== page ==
By Michael Gallagher
Never in its history has the Seanad been the focus of so much attention. Is it a vital bastion of democracy without which governments would be able to trample all over everyone’s rights, or conversely an expensive anachronism draining resources that could make a huge difference elsewhere?
Probably neither. It does a little bit of good – it provides a venue where legislation might be scrutinised in a more reflective atmosphere than in the Dáil, though no-one seems to have attempted to quantify its impact. In an article in the Sunday Business Post of 1 September Senator Katherine Zappone writes that ‘members of the Seanad have tabled 529 amendments to 14 Bills that have been passed over the past two years’. That’s a bit cryptic, but even if it is saying that all 529 amendments have been passed, it leaves uncertain how many of these represented good ideas that Senators and no-one else thought of, and how many were government amendments that happened to be introduced in the Seanad rather than the Dáil. Senators also take part in Oireachtas committees, which pretty much everyone seems to agree should have a larger role than they do – but on the whole the committees, if given a more meaningful role in preparing legislation and scrutinising government, would function perfectly well without Senators.
Posted by Theresa Reidy (UCC)
Fine Gael launched its campaign to abolish the Seanad last week and this week, we finally got the date for the referendum. Political reform is back in the headlines and set to take up a reasonable chunk of the airtime during silly season. Seanad abolition is one of the central planks of the Government’s reform agenda. Whatever your views on the Seanad itself, this campaign reminds us that we are engaged in the most significant Continue reading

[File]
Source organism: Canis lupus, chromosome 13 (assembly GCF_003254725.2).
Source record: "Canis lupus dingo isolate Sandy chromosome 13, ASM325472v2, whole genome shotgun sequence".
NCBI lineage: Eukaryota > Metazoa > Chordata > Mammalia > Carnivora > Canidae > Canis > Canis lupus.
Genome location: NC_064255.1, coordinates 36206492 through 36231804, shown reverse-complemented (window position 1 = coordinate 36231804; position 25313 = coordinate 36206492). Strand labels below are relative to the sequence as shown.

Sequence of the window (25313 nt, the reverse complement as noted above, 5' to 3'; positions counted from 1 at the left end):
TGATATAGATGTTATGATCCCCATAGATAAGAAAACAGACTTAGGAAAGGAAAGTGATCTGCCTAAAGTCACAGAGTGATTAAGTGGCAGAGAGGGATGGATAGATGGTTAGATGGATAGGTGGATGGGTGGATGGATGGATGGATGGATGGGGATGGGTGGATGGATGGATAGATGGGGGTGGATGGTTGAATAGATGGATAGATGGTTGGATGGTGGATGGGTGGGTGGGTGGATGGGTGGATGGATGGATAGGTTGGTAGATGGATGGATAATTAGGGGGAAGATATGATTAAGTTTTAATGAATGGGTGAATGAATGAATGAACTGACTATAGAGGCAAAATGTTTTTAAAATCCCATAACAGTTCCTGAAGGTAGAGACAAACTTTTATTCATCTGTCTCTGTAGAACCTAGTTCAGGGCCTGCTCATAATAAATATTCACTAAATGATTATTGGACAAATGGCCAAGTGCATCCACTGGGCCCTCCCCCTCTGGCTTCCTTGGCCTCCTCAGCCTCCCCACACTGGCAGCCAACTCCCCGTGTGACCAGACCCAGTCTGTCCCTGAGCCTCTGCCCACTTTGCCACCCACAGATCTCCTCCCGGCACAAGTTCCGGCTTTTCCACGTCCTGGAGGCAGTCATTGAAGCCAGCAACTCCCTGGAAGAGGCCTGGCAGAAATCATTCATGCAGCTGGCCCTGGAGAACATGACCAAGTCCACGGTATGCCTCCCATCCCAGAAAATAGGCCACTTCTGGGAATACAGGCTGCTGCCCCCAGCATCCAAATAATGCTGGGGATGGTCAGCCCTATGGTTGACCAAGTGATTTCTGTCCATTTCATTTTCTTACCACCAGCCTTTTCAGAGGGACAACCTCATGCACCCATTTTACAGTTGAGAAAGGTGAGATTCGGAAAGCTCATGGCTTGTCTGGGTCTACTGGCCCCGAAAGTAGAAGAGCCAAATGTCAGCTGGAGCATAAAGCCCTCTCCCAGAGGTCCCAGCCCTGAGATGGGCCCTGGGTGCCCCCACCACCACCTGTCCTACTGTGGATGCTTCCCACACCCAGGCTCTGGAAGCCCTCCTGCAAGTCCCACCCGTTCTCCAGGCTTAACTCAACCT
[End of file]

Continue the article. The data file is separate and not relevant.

And so they’re off! The Fine Gael party today launched their referendum campaign to abolish the Seanad, with Richard Bruton in the driving seat as director of elections for the party and Regina Doherty as his deputy.
Having brought this issue to a head, the onus is now firmly on the government, and particularly on Fine Gael (given that we all know who really is responsible for this referendum question) to produce a coherent argument as to why the Seanad should be abolished. Up until now the Taoiseach’s line has been – wrongly – that abolition of the Seanad would be a major piece of political reform. To his credit, in his press statement today Richard Bruton steers clear from that silly notion. Continue reading
As noted a number of times over the past number of years on this forum, this government was elected on a promise of ‘radical reform’. With the spotlight turned again on Dáil reform – because of the government’s promises of more change though only if the Irish people vote to abolish the Seanad – a review of their record in this area seems timely. Continue reading